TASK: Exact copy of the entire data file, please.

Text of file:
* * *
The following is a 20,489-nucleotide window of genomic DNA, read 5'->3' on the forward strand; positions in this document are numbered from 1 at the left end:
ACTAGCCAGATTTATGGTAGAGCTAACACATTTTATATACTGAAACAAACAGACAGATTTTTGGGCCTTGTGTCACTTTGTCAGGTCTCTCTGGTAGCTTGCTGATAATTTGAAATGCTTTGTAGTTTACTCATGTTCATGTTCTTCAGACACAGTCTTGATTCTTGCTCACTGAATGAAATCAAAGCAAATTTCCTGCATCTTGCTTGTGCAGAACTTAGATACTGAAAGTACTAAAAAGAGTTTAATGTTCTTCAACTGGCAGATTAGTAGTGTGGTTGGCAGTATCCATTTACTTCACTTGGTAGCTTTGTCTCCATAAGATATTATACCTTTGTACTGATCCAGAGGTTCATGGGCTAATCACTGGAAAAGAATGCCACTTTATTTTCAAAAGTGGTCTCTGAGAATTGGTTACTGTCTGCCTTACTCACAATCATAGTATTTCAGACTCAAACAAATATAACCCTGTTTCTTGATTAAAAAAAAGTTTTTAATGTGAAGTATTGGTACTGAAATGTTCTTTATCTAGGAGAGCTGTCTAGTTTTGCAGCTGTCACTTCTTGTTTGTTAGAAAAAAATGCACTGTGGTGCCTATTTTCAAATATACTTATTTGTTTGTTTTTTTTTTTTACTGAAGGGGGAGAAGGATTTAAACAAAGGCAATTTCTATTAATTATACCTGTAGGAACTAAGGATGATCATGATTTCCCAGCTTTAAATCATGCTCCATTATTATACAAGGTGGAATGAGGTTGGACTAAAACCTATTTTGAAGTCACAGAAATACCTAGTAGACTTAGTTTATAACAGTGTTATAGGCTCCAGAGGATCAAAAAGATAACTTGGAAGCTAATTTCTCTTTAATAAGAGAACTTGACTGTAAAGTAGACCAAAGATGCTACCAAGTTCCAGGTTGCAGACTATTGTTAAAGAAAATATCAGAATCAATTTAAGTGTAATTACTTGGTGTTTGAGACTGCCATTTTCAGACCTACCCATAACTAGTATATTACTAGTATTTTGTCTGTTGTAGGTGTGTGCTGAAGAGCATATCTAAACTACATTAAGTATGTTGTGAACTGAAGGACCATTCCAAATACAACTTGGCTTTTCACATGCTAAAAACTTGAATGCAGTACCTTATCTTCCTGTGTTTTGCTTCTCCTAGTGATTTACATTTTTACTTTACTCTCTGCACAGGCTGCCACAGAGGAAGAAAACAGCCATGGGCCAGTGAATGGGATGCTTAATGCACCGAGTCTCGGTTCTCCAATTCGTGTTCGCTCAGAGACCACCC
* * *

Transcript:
The following is a 20,489-nucleotide window of genomic DNA, read 5'->3' on the forward strand; positions in this document are numbered from 1 at the left end:
ACTAGCCAGATTTATGGTAGAGCTAACACATTTTATATACTGAAACAAACAGACAGATTTTTGGGCCTTGTGTCACTTTGTCAGGTCTCTCTGGTAGCTTGCTGATAATTTGAAATGCTTTGTAGTTTACTCATGTTCATGTTCTTCAGACACAGTCTTGATTCTTGCTCACTGAATGAAATCAAAGCAAATTTCCTGCATCTTGCTTGTGCAGAACTTAGATACTGAAAGTACTAAAAAGAGTTTAATGTTCTTCAACTGGCAGATTAGTAGTGTGGTTGGCAGTATCCATTTACTTCACTTGGTAGCTTTGTCTCCATAAGATATTATACCTTTGTACTGATCCAGAGGTTCATGGGCTAATCACTGGAAAAGAATGCCACTTTATTTTCAAAAGTGGTCTCTGAGAATTGGTTACTGTCTGCCTTACTCACAATCATAGTATTTCAGACTCAAACAAATATAACCCTGTTTCTTGATTAAAAAAAAGTTTTTAATGTGAAGTATTGGTACTGAAATGTTCTTTATCTAGGAGAGCTGTCTAGTTTTGCAGCTGTCACTTCTTGTTTGTTAGAAAAAAATGCACTGTGGTGCCTATTTTCAAATATACTTATTTGTTTGTTTTTTTTTTTTACTGAAGGGGGAGAAGGATTTAAACAAAGGCAATTTCTATTAATTATACCTGTAGGAACTAAGGATGATCATGATTTCCCAGCTTTAAATCATGCTCCATTATTATACAAGGTGGAATGAGGTTGGACTAAAACCTATTTTGAAGTCACAGAAATACCTAGTAGACTTAGTTTATAACAGTGTTATAGGCTCCAGAGGATCAAAAAGATAACTTGGAAGCTAATTTCTCTTTAATAAGAGAACTTGACTGTAAAGTAGACCAAAGATGCTACCAAGTTCCAGGTTGCAGACTATTGTTAAAGAAAATATCAGAATCAATTTAAGTGTAATTACTTGGTGTTTGAGACTGCCATTTTCAGACCTACCCATAACTAGTATATTACTAGTATTTTGTCTGTTGTAGGTGTGTGCTGAAGAGCATATCTAAACTACATTAAGTATGTTGTGAACTGAAGGACCATTCCAAATACAACTTGGCTTTTCACATGCTAAAAACTTGAATGCAGTACCTTATCTTCCTGTGTTTTGCTTCTCCTAGTGATTTACATTTTTACTTTACTCTCTGCACAGGCTGCCACAGAGGAAGAAAACAGCCATGGGCCAGTGAATGGGATGCTTAATGCACCGAGTCTCGGTTCTCCAATTCGTGTTCGCTCAGAGACCACCC